|re: Aerodynamic Wheels||Silas_Greenback|
Aug 20, 2002 10:55 AM
|I am replying to you and Doug Sloan. Both the tests cited by Doug and your first-hand experience suggest a difference of at most 1-3% in speed, assuming that you were going over 20 mph on your time trial course. Doug is right that it does depend on one's values and the type of event you are riding. Reviews suggest that many of these wheels can be ridden in training on an everyday basis so that one reaps the benefit continuously. In the end, to change metaphors, it comes down to whether you like your sundae with or without the maraschino cherry on top. Put another way, it may serve as the final enhancement to a bike after the rider has topped out his potential through training. If you are riding more than .5 mph slower than your physical limit, a new wheelset is not going to result in a net improvement versus more training and effort. This should not come as a surprise, because everyone looks for a magic bullet or the easy path to wisdom. As I am writing this message, I am amused to see an ad for Cane Creek wheels in the upper left hand corner of the screen. The wheel issue has become literally inescapable.|
|You're remembering the test wrong||Kerry|
Aug 20, 2002 5:23 PM
|Chet Kyle did a "roll down" test where they found a long straight hill and got the bikes up to 25 mph at the start of a steady down grade. All of the speed improvements were calculated back to 25 mph. Runs were duplicated and conducted in essentially zero wind conditions. The argument is that there is no way you can trust a rider's power output to give consistent results, so you use gravity.
The best wheels were good for 0.4 mph at 25. I don't remember all the top wheels, but the DuPont/Specialized (now Hed) three spoke were among them, as were Campy Shamal, some Hed deep section, Zipps, etc. I don't remember the Carbones & Spinergy being in the top group, but they may well have been. Reference wheels were 32 spoke box section. The conclusion is that low spoke counts and deep sections are the key to aero performance. And if you want good cross wind performance, just shoot for low spoke counts (hard to do without a deep section rim, since the deep section makes for a much stronger rim).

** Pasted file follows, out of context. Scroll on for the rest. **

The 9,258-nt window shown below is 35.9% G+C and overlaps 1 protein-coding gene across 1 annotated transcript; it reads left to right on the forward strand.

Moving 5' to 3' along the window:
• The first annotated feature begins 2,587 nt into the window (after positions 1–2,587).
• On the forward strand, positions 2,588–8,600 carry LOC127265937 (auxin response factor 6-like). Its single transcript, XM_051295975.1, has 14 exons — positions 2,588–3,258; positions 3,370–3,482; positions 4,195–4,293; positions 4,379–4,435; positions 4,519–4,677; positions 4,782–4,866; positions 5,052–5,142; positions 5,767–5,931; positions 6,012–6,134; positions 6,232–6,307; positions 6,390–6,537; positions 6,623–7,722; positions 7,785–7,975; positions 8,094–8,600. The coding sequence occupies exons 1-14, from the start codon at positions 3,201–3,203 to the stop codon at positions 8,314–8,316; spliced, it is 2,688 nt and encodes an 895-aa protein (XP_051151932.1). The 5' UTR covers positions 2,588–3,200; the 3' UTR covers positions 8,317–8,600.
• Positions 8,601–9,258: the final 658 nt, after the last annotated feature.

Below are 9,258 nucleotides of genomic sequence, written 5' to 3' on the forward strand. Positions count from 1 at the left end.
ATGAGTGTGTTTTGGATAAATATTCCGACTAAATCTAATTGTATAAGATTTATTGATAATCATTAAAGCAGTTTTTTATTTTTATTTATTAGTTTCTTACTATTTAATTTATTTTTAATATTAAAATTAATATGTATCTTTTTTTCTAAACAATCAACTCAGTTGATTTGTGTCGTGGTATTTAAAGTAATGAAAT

|You're remembering the test wrong?||Chen2|
Aug 21, 2002 8:01 AM
|I'm glad your memory is better than mine. Do you have a copy of the test? I'm sure the Carbones and Spinergies had the best results in the article I referred to, but I thought they were .5 mph over the base case. The down hill test sounds right too. I will concede that your memory is better than mine.
|We both remembered the test wrong!||Kerry|
Aug 21, 2002 4:43 PM
|August 1997 issue of Bicycling (you made me go find it). Test was conducted by Pete Penseyres, not Chet Kyle. Best aero wheels gave 0.4 mph improvement: Corima 4 Spoke, Specialized/Dupont, Spinergy Rev-X. Next group (0.3 mph at 25 mph): MAVIC Cosmic Carbone, Torelli Wide Guy, Trek/Rolf. Next group (0.2 mph): Aerospoke, Shamal, Giant Carbon, Hed Jet/Jet Deep, Zipp 530.|
Aug 22, 2002 5:25 AM
|Now we know that your are a packrat like the rest of us! I suppose you too have every part that you have taken off of a bike so you can have a used replacement if the need arises. Glad to know there are more of us. I'll have to show my wife that I am not the only one that saves back issues of mags.
|Thanks, Where can I get tested for Alzheimer's?||Chen2|
Aug 22, 2002 5:44 AM
|re: Aerodynamic wheels||Andreas_Illesch|
Aug 20, 2002 10:50 AM
|Aerodynamic wheels (deep section rim, low spokes number)won't provide aerodynamic advantages below speeds of 35 - 40 km/h.
consider which average speeds do you reach on short evening trips or long weekend trips.
if you're more into long trips go for light wheels instead of aerodynamic wheels.
consider the side winds on your trips. It's not funny if
you are on your way with high speed and a sudden strong side wind blows you of the road.